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Age-Related Reproduction in Striped Skunks
(Mephitis mephitis) in the Upper Midwest

Discussion


Our findings that 74% of female skunks collected in March-July were 1 year old and that only 5% were >3 years old are consistent with findings of others (Casey and Webster, 1975; Schowalter and Gunson, 1982; Verts, 1967) and further demonstrate that high annual turnover is common within populations of striped skunks. High annual turnover also is implicit in our finding that nearly all (95%) females were pregnant or parous when collected and that mortality rates of embryos were low (1.5%). Most other studies also reported high pregnancy rates for striped skunks; 96% in Illinois (Verts, 1967), 88% in Alberta (Bjorge et al., 1981), and 92% in Alberta and Saskatchewan (Schowalter and Gunson, 1982). However, Pengeroth (1991) reported a pregnancy rate of 75% in Montana. In contrast to our finding of low mortality of embryos, Verts (1967) reported resorption of 13% of embryos in 21 striped skunks in Illinois, and Hamilton (1963) reported resorption of 53% of embryos in seven striped skunks in New York. We expect little additional mortality of embryos would have occurred beyond our observed rate because loss of embryos in mammals declines greatly after the first 2 weeks of gestation (Noden, 1986). Our females averaged ca. 6 weeks pregnant when collected; 96% of females in the subsample were >2 weeks pregnant.

Our overall mean estimate of 7.2 and annual mean estimates of 9.5 in 1981 and 8.2 in 1980, all based on live embryos, are higher than that reported among similarly calculated estimates for wild striped skunks: 5.8 (Allen, 1939); 5.8 (Hamilton, 1963); 6.3 (Verts, 1967); 6.7 (Pengeroth, 1991); 6.8 (Schowalter and Gunson, 1982). Our estimates are much higher than the mean of 4.8 reported in captive skunks (Wade-Smith and Richmond, 1978). Based on our estimated date of mean implantation of 4 March (1979-1981 and 1990) and reported range in gestation period for striped skunks of 59-77 days (Wade-Smith and Richmond, 1978), parturition in our females would have occurred during early May. This parturition time is consistent with observations of others summarized by Wade-Smith and Verts (1982).

Our finding that 55% of embryos were female is higher than proportions reported for wild striped skunks: 44% (Hamilton, 1963); 46% (Pengeroth, 1991); 50% (Verts, 1967). Wade-Smith and Richmond (1978), however, found that 53% of newborn captive striped skunks were female, which they believed was an artifact of captivity.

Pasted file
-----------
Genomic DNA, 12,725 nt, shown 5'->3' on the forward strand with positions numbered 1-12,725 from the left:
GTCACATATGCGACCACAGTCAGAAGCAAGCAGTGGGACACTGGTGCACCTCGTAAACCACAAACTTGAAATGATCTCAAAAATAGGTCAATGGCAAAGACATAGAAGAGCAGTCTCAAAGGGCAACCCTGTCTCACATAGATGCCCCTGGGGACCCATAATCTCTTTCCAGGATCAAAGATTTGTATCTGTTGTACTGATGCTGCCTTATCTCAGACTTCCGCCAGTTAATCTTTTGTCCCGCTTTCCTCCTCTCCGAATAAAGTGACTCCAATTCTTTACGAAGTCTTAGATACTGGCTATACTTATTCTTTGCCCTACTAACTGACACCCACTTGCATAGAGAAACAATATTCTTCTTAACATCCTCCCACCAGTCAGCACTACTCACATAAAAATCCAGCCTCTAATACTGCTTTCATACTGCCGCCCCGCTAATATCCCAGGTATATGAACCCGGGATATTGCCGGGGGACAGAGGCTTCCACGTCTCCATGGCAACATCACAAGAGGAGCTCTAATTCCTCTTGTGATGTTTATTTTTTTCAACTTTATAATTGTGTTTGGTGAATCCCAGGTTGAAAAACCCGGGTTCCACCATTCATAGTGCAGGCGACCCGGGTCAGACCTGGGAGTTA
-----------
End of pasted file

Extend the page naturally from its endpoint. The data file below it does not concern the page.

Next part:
We found that litter size based on counts of corpora lutea underestimated litter size based on counts of embryos by a mean of 0.9 young/female, indicating that some females produced polyovular follicles or identical twins. Leach and Conaway (1963) and Verts (1967), however, believed that striped skunks are not polyovular. We found corpora lutea easy to discern and believe our counts were precise; had we included 13 resorbing embryos, the difference would have been even greater. Verts (1967) reported that corpora lutea were easy to distinguish after 11-12 days of gestation; 96% of our pregnant females in the subsample were more advanced than that. Although Schowalter and Gunson (1982) reported a mean of 0.5 more embryos than corpora per female in striped skunks, it is not clear whether their counts included corpora albicantia, which are not reliable indicators of embryonic litter size (Gilbert, 1987), or their counts indicate presence of polyovular follicles.

High pregnancy rates, large embryonic litters, and low mortality of embryos that we observed demonstrate potential for large annual increases in populations of striped skunks in intensively farmed areas of the upper Midwest. Our findings also suggest the long, harsh winters common to this region have little impact on potential for reproduction in skunks.


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